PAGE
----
Yoga in Challenging Times

I am now a contributor to the Health & Harmony blog 🙂 Here is my first post – on how yoga has helped me during this current challenging time! Health & Harmony is a yoga studio owned by a dear friend (a follower of the Simple Yet Complex Journal!), and where I used to practice yoga. It was also where I’d go on Sundays to practice chanting and kirtan, and where I’d have probably started teaching and holding mantra/kirtan sessions if it wasn’t for the current challenges.

Hope you like it!

My grieving heart

So I’ve struggled to grieve and mourn. Sometimes I forget that what I’ve been through is so intense that I need time to deeply feel my sorrow. Sometimes when the pain comes, I feel I want it to go away quickly. I resist. And by resisting, I don’t allow it to be, and it becomes more intense.

Thing is, I spent my childhood feeling my mum’s intense sorrow when she got divorced. She cried and cried, and I had to be there with her. I have sad memories of having to sleep with her, and she’d spoon me or hug me, and would just cry until we fell asleep. I was 9, and I can’t recall for how many months or years her pain and crying carried on. I know she had to grieve – I just wished it wasn’t in front of me all the time or while she was holding me. I also had to grieve my parents’ divorce and the fact that my family was falling apart. I unfortunately didn’t have any space for that, neither had I any support to understand or express what I was feeling. Today it feels as if I’ve done a lot of mourning in my life – however, I’m discovering it wasn’t really me who was grieving back then, at least I wasn’t doing it about my own pain.

It’s as if my mind wants to say ‘Enough of crying’. I sometimes think that I’m making a big deal of it all. That I wasn’t supposed to feel it so intensely, that I wasn’t supposed to miss things, that I was supposed to be bigger than that and just appreciate what the Universe has given me now (beautiful Sicily and a Vedanta retreat). Until I’m reminded of the contrary. So I’m kind of learning now, and although my personal yoga practice has helped me stay grounded and aware, most of the times I have to be reminded by my therapist and my friends that it’s OK to grieve, that it’s OK to have a bad day just because my mind wants to go through every little aspect of what’s happened, and my heart just feels overwhelmed. (I’m so grateful that I have so many beautiful friends helping and supporting me, spending their precious time to call, message and/or video call me. Love you.)

So here it’s, from my grieving heart today: I miss Adelaide. I miss my life in Adelaide. I miss my own bedroom and my housemate, who so dearly had me in her house. I miss my routine, my yoga class on Tuesdays, my chanting with the sanga on Saturdays, the nights out dancing, the dance classes. I miss the people, my friends. I miss the sense of security that that routine gave me. I miss the freedom I always felt in Australia, the fact that I seemed to always know where to go, the homecoming feeling I’ve always had. I miss the man I grew to love in ways I never thought I would. I miss his hug, his touch. I miss his happy face whenever he felt us more connected. I miss his stubbornness, his silly jokes. I miss relaxing by his side and caressing him during the many times he cooked us a meal. I miss, I wholeheartedly miss all of this.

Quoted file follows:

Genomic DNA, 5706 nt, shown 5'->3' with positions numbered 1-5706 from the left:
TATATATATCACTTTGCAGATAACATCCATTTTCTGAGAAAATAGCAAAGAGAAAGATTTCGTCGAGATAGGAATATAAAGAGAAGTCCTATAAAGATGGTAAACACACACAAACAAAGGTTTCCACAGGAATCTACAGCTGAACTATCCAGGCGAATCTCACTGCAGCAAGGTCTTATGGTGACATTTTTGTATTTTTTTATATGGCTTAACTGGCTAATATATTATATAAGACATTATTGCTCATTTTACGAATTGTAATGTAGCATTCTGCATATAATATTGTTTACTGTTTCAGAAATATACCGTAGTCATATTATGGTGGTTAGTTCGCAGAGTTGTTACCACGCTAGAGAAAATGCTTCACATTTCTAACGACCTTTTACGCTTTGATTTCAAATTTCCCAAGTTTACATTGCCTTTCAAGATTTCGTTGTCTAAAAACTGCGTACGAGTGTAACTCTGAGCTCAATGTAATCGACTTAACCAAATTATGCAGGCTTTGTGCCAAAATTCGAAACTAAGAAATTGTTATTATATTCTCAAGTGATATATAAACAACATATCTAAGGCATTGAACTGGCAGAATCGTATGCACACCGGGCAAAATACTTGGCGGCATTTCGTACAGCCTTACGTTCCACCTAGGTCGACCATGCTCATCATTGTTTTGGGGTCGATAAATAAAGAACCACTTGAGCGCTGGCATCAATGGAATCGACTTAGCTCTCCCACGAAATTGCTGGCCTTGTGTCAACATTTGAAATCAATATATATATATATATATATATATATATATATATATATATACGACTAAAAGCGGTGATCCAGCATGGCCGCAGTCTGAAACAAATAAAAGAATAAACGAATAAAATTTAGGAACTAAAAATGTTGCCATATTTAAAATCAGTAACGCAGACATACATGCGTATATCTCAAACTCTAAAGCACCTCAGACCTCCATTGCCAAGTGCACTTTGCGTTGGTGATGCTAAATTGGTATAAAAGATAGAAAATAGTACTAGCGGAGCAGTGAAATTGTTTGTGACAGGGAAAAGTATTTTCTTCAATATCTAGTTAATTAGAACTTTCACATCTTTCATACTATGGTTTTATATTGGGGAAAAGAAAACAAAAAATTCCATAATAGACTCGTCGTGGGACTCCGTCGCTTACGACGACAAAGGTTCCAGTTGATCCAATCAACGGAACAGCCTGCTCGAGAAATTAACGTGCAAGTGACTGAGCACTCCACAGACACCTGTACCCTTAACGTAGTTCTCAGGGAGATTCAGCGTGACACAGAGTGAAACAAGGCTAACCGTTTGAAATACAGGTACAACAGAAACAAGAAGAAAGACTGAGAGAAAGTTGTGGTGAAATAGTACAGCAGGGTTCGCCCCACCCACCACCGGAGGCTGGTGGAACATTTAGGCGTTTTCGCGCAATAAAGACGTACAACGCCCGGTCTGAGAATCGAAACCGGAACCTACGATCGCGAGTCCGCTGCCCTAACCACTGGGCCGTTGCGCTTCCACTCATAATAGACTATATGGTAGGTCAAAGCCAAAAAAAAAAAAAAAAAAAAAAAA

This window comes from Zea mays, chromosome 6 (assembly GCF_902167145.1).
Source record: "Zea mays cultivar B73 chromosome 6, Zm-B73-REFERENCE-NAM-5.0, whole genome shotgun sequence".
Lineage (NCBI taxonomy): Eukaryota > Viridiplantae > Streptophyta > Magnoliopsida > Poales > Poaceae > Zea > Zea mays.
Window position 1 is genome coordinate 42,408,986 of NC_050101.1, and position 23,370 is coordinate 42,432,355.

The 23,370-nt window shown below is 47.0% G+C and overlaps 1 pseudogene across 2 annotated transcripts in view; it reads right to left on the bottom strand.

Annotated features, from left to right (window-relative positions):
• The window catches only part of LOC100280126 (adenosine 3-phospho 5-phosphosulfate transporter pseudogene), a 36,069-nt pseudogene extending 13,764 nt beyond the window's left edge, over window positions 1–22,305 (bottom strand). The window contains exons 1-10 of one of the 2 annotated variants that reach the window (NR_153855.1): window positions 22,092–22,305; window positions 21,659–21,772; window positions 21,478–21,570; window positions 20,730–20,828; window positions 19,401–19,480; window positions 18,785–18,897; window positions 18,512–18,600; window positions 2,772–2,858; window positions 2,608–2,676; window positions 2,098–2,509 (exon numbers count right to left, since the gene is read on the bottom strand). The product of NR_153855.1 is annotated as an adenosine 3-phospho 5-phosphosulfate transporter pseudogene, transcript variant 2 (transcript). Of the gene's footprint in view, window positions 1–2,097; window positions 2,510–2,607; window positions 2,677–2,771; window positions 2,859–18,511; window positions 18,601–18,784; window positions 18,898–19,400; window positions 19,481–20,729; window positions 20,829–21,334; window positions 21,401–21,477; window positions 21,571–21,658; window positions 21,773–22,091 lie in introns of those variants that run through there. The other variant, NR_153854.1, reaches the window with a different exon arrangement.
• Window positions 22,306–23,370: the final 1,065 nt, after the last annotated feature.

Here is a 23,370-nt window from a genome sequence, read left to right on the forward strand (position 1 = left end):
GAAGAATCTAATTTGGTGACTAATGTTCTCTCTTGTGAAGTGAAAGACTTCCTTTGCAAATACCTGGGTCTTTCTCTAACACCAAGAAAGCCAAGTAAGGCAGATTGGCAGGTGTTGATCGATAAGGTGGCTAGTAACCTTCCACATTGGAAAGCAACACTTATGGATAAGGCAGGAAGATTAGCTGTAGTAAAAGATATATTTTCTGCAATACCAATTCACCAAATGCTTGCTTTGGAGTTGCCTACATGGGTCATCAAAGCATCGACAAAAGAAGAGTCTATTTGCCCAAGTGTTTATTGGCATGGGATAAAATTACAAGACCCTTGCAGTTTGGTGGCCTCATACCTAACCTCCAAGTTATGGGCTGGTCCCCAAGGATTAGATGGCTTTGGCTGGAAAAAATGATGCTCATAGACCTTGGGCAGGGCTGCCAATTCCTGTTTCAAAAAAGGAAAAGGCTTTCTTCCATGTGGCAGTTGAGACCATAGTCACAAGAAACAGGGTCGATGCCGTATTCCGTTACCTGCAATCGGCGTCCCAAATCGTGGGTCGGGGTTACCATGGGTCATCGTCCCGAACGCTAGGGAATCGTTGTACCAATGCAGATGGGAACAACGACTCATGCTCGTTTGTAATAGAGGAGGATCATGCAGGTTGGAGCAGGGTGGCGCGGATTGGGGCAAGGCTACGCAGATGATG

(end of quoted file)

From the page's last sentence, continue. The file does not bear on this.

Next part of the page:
I’ve been revisiting the little poems I’ve written, and below is one that somehow connects to this post. I don’t know exactly when I wrote it, but it was between the date when I got the visa application result and the date of my departure.

When I finally let my guard down
The universe conspired
Against
So it’s time to say goodbye
Again
And again
So much hurt already
Can I have a break?
For once I was thinking of settling down
I’ve found my place
Little Adelaide
And its people with the biggest heart
Why? I question
I try to make sense
Maybe there’s nothing to understand
Don’t overthink, I tell myself
Just live
Just love
Every singe moment
Every single person
Connect
Be open
Be honest

💔❤️

By the waterfall

Here’s a little bilingual poem I wrote on 24 November 2018 while sitting by one of the waterfalls at Waterfall Gully in Adelaide. Nearly one year later, it came to my mind as I am sitting today with myself:

By the waterfall / Aos pés da cachoeira

I can. I believe.
I dream. I achieve.
I hear the sounds of water flowing down.
I hear the sounds of my own emotions
calming down.
I hear the birds. I hear the wind.
I feel my heart. I find peace.

Eu posso, eu acredito
Eu sonho, eu conquisto
Ouço o som das águas caindo
Ouço o som das minhas próprias emoções
se esvaindo
Ouço os pássaros, ouço o vento
E a paz encontro no peito